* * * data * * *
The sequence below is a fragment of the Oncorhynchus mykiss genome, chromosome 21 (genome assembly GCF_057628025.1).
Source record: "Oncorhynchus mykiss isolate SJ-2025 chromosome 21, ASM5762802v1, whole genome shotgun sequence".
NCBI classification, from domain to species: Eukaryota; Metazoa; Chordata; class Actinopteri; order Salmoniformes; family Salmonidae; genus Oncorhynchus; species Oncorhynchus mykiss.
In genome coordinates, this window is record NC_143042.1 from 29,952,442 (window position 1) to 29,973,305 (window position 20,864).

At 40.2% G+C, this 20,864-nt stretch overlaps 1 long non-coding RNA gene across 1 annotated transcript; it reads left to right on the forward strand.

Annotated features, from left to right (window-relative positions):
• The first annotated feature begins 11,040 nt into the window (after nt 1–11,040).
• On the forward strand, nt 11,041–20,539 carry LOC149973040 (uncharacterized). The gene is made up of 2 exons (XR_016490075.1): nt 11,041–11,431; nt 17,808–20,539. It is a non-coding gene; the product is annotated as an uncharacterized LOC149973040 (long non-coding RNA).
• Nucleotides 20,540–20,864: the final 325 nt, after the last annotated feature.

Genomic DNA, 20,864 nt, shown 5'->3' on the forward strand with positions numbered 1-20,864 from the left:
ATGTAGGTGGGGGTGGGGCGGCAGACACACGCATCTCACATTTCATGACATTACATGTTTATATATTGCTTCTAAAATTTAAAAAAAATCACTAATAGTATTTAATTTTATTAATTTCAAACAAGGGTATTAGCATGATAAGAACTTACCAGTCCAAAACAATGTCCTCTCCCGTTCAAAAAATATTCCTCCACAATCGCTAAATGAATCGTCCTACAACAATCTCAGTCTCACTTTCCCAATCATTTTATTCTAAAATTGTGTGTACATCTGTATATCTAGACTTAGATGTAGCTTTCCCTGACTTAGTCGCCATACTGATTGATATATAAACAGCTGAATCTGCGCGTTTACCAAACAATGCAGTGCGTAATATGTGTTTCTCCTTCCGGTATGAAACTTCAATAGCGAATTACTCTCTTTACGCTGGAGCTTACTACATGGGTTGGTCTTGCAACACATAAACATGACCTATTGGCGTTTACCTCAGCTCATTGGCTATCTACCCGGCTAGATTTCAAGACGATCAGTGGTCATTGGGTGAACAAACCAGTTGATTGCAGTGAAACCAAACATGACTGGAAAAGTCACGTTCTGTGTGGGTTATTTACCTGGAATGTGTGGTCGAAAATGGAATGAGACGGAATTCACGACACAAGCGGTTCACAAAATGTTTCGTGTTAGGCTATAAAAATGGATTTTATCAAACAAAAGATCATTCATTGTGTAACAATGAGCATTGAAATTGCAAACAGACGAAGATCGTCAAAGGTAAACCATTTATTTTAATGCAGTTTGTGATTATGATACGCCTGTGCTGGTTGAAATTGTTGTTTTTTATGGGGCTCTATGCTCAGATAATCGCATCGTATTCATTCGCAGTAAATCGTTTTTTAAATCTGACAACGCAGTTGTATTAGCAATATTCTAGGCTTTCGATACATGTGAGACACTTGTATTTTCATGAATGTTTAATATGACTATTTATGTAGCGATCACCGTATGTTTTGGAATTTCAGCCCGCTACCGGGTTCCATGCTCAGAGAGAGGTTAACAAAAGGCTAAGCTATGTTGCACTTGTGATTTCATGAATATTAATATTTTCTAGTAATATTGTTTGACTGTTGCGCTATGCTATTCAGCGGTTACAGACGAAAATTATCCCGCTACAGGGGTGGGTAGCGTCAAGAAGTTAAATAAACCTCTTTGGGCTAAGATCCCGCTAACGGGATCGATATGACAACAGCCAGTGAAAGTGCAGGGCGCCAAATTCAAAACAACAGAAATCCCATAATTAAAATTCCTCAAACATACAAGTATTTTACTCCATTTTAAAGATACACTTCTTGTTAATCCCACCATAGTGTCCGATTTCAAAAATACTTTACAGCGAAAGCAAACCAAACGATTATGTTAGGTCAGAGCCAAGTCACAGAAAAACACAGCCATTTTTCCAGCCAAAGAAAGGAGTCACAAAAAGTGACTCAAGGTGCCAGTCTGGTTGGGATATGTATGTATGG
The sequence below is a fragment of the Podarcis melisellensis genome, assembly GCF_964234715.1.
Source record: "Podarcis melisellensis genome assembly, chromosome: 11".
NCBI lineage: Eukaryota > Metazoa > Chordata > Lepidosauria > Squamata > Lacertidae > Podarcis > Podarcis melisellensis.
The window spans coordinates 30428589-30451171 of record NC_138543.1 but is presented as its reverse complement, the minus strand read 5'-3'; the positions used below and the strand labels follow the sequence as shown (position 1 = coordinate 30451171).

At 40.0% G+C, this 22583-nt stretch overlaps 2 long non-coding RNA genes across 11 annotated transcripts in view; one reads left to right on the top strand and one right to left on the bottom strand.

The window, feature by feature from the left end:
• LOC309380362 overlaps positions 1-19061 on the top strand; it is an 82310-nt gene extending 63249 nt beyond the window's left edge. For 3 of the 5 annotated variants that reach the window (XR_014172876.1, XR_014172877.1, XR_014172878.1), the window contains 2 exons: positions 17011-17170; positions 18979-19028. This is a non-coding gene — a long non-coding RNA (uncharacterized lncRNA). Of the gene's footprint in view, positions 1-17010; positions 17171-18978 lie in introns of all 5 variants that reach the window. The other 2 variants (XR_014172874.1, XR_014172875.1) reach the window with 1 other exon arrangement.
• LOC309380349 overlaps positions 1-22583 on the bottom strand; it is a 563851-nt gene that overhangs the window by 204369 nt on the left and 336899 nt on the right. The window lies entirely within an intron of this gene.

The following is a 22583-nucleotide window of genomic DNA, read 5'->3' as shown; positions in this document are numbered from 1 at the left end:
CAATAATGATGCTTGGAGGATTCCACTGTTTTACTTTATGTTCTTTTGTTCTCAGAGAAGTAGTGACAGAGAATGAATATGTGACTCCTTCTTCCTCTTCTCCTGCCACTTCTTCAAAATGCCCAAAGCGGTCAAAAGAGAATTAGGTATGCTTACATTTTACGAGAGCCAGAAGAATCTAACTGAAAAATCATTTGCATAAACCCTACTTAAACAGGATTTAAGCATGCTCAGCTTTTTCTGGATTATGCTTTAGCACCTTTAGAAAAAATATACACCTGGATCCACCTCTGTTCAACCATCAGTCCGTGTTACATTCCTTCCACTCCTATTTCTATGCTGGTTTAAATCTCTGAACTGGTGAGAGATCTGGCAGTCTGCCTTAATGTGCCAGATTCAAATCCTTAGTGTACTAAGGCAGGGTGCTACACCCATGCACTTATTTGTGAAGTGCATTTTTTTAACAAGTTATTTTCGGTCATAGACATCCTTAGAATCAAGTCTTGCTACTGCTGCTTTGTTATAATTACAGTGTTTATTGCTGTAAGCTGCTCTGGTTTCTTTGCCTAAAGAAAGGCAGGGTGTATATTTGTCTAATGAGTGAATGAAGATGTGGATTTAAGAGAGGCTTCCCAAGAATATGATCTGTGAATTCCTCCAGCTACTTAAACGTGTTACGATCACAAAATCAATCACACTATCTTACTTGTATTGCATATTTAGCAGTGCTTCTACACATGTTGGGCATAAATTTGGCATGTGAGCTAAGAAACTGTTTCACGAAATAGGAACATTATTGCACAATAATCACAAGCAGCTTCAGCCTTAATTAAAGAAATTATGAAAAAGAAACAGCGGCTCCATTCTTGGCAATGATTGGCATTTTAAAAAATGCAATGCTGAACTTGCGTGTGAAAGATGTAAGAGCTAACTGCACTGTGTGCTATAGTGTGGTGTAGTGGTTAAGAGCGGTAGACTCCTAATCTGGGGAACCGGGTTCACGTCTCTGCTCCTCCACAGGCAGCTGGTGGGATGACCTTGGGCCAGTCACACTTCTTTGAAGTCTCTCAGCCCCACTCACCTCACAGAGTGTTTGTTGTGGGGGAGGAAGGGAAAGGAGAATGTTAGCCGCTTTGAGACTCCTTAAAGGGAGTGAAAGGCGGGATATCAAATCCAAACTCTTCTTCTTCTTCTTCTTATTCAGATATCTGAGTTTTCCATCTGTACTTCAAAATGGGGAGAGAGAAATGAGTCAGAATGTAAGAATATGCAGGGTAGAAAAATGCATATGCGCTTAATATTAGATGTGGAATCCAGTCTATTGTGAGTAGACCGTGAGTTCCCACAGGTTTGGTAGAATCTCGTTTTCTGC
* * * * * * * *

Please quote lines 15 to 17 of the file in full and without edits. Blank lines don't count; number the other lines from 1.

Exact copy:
The window spans coordinates 30428589-30451171 of record NC_138543.1 but is presented as its reverse complement, the minus strand read 5'-3'; the positions used below and the strand labels follow the sequence as shown (position 1 = coordinate 30451171).

At 40.0% G+C, this 22583-nt stretch overlaps 2 long non-coding RNA genes across 11 annotated transcripts in view; one reads left to right on the top strand and one right to left on the bottom strand.

The window, feature by feature from the left end: